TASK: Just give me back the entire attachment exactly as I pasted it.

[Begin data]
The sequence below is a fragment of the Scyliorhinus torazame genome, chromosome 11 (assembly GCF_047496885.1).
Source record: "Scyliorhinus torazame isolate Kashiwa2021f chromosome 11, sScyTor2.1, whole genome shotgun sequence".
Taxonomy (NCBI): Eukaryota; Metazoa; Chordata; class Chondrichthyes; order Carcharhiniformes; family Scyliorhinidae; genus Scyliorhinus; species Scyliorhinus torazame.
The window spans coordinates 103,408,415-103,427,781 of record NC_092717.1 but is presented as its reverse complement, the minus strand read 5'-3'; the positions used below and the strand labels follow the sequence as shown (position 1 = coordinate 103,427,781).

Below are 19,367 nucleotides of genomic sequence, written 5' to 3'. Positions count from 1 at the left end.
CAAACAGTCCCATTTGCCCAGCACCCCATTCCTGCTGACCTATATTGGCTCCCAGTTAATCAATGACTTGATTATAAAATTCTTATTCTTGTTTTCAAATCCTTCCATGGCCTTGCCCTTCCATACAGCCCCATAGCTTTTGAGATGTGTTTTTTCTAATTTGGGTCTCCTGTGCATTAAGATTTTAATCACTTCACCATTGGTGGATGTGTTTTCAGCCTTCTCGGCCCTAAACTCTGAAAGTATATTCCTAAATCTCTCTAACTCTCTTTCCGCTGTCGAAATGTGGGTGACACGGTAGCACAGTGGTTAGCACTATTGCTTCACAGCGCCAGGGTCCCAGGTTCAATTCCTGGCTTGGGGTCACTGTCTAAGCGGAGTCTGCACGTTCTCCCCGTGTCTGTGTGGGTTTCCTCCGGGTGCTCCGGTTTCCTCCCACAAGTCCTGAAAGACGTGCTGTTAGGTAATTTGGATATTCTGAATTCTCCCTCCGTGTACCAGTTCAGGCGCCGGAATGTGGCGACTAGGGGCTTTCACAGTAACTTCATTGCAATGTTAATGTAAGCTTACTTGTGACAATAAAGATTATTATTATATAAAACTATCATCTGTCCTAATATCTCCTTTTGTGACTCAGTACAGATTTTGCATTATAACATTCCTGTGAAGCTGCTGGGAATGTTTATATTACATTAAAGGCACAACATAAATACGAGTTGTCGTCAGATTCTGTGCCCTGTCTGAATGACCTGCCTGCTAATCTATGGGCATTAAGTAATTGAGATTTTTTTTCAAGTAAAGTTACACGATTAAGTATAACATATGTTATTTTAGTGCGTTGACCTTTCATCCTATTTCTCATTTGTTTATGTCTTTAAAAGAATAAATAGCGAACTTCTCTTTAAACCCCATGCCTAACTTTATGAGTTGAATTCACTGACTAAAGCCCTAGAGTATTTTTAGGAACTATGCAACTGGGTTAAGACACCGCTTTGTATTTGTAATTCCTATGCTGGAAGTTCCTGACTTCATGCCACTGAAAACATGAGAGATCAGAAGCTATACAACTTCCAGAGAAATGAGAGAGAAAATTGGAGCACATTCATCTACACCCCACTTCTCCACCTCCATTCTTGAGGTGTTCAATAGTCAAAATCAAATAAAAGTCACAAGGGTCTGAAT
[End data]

The sequence below is a fragment of the Scyliorhinus torazame genome, chromosome 11 (assembly GCF_047496885.1).
Source record: "Scyliorhinus torazame isolate Kashiwa2021f chromosome 11, sScyTor2.1, whole genome shotgun sequence".
Taxonomy (NCBI): Eukaryota; Metazoa; Chordata; class Chondrichthyes; order Carcharhiniformes; family Scyliorhinidae; genus Scyliorhinus; species Scyliorhinus torazame.
The window spans coordinates 103,408,415-103,427,781 of record NC_092717.1 but is presented as its reverse complement, the minus strand read 5'-3'; the positions used below and the strand labels follow the sequence as shown (position 1 = coordinate 103,427,781).

Below are 19,367 nucleotides of genomic sequence, written 5' to 3'. Positions count from 1 at the left end.
CAAACAGTCCCATTTGCCCAGCACCCCATTCCTGCTGACCTATATTGGCTCCCAGTTAATCAATGACTTGATTATAAAATTCTTATTCTTGTTTTCAAATCCTTCCATGGCCTTGCCCTTCCATACAGCCCCATAGCTTTTGAGATGTGTTTTTTCTAATTTGGGTCTCCTGTGCATTAAGATTTTAATCACTTCACCATTGGTGGATGTGTTTTCAGCCTTCTCGGCCCTAAACTCTGAAAGTATATTCCTAAATCTCTCTAACTCTCTTTCCGCTGTCGAAATGTGGGTGACACGGTAGCACAGTGGTTAGCACTATTGCTTCACAGCGCCAGGGTCCCAGGTTCAATTCCTGGCTTGGGGTCACTGTCTAAGCGGAGTCTGCACGTTCTCCCCGTGTCTGTGTGGGTTTCCTCCGGGTGCTCCGGTTTCCTCCCACAAGTCCTGAAAGACGTGCTGTTAGGTAATTTGGATATTCTGAATTCTCCCTCCGTGTACCAGTTCAGGCGCCGGAATGTGGCGACTAGGGGCTTTCACAGTAACTTCATTGCAATGTTAATGTAAGCTTACTTGTGACAATAAAGATTATTATTATATAAAACTATCATCTGTCCTAATATCTCCTTTTGTGACTCAGTACAGATTTTGCATTATAACATTCCTGTGAAGCTGCTGGGAATGTTTATATTACATTAAAGGCACAACATAAATACGAGTTGTCGTCAGATTCTGTGCCCTGTCTGAATGACCTGCCTGCTAATCTATGGGCATTAAGTAATTGAGATTTTTTTTCAAGTAAAGTTACACGATTAAGTATAACATATGTTATTTTAGTGCGTTGACCTTTCATCCTATTTCTCATTTGTTTATGTCTTTAAAAGAATAAATAGCGAACTTCTCTTTAAACCCCATGCCTAACTTTATGAGTTGAATTCACTGACTAAAGCCCTAGAGTATTTTTAGGAACTATGCAACTGGGTTAAGACACCGCTTTGTATTTGTAATTCCTATGCTGGAAGTTCCTGACTTCATGCCACTGAAAACATGAGAGATCAGAAGCTATACAACTTCCAGAGAAATGAGAGAGAAAATTGGAGCACATTCATCTACACCCCACTTCTCCACCTCCATTCTTGAGGTGTTCAATAGTCAAAATCAAATAAAAGTCACAAGGGTCTGAAT